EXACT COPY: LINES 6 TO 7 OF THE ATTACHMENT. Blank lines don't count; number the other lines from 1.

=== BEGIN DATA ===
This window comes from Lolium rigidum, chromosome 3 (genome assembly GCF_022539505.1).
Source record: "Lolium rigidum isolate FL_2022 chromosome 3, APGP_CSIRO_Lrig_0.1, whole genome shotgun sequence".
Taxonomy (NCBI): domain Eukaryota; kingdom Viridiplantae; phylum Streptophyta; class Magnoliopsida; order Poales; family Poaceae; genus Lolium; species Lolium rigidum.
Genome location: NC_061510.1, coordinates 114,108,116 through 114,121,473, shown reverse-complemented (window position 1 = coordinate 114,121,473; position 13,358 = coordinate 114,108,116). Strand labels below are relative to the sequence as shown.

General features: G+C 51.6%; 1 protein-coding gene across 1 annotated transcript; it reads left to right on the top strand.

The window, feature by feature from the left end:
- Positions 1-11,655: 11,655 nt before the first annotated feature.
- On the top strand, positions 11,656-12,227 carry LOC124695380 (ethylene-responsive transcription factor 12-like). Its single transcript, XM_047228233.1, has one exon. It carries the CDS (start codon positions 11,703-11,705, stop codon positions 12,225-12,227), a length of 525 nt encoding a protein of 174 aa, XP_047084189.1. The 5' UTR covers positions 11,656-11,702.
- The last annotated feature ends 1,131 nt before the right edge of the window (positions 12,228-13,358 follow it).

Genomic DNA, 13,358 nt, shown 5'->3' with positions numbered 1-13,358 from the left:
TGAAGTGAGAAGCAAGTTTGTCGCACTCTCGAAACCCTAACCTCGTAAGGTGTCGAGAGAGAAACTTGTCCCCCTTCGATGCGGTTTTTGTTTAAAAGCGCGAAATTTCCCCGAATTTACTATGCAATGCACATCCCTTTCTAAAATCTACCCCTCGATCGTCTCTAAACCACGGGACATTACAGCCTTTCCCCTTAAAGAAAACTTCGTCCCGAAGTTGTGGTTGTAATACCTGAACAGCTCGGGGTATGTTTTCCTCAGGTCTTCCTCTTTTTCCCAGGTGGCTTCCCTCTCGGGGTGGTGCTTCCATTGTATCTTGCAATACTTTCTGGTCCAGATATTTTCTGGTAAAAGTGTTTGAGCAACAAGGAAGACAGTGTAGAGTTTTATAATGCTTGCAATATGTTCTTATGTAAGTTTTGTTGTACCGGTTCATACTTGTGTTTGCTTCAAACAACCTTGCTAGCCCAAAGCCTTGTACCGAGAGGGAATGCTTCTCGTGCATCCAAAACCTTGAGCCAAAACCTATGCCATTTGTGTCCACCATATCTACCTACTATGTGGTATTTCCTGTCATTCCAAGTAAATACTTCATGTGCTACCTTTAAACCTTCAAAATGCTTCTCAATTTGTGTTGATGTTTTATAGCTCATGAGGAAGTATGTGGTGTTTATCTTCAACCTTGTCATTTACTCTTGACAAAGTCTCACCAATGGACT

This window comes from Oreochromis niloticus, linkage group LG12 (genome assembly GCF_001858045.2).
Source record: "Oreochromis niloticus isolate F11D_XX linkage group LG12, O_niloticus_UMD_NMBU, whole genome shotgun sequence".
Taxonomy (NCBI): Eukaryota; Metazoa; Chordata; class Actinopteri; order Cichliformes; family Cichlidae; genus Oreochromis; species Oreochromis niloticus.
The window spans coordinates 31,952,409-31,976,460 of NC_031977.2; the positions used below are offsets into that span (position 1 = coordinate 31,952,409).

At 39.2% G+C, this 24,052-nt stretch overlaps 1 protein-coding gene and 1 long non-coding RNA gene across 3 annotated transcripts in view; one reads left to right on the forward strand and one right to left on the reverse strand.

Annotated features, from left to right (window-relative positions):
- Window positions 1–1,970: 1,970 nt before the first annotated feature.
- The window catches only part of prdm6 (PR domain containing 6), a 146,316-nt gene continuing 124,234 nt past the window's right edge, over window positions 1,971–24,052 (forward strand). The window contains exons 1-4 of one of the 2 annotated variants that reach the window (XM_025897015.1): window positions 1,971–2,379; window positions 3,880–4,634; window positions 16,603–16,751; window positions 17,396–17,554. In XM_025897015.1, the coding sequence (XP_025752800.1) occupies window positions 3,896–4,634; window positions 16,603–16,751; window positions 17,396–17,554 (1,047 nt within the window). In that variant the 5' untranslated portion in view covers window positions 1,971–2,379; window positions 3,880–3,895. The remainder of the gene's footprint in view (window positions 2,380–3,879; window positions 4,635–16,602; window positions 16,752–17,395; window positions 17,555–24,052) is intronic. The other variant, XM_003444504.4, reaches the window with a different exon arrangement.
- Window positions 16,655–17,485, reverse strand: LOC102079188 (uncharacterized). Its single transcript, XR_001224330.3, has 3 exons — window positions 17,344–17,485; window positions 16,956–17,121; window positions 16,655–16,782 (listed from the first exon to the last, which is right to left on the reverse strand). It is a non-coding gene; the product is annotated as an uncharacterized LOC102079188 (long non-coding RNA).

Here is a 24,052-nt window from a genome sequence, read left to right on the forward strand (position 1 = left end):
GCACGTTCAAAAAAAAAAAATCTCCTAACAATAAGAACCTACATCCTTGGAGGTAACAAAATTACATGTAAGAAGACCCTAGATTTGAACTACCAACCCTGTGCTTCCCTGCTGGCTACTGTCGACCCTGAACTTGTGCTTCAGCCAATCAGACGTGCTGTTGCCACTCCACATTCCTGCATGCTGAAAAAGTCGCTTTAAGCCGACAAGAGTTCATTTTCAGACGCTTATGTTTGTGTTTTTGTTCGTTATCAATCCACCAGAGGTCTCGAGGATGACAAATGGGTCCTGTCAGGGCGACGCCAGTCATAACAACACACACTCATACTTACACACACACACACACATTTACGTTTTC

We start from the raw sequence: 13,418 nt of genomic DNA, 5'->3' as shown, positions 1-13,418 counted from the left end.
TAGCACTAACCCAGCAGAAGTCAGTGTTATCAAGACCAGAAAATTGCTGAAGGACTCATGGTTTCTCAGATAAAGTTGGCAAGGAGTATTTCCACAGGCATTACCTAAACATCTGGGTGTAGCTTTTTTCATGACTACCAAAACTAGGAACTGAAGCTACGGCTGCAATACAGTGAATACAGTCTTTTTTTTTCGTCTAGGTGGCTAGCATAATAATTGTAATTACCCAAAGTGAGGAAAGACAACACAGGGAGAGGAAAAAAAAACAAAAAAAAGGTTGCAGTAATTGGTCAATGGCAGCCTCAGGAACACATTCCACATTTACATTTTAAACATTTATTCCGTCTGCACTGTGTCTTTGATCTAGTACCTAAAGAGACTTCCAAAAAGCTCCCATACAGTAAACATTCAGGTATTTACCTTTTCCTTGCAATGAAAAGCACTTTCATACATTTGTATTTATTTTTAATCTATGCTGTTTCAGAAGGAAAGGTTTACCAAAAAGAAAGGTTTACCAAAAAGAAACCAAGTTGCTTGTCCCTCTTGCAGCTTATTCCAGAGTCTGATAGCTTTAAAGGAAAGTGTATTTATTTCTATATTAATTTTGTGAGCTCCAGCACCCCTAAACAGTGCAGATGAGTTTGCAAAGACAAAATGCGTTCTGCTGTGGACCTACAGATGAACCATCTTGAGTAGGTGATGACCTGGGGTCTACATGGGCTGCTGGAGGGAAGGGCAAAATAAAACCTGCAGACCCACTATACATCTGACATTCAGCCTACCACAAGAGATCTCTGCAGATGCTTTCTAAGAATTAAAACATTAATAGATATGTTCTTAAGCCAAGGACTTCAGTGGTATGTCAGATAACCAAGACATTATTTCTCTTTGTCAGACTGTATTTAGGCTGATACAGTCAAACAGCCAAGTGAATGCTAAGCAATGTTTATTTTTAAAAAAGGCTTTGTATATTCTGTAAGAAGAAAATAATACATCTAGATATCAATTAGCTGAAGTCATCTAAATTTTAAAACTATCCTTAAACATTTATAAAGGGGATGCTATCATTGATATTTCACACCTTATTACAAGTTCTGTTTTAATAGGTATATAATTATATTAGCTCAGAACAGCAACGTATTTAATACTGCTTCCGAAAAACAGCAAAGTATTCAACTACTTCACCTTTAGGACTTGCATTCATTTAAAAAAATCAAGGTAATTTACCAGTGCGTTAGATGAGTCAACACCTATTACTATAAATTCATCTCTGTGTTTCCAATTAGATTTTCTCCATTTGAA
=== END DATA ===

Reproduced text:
The window, feature by feature from the left end:
- Positions 1-11,655: 11,655 nt before the first annotated feature.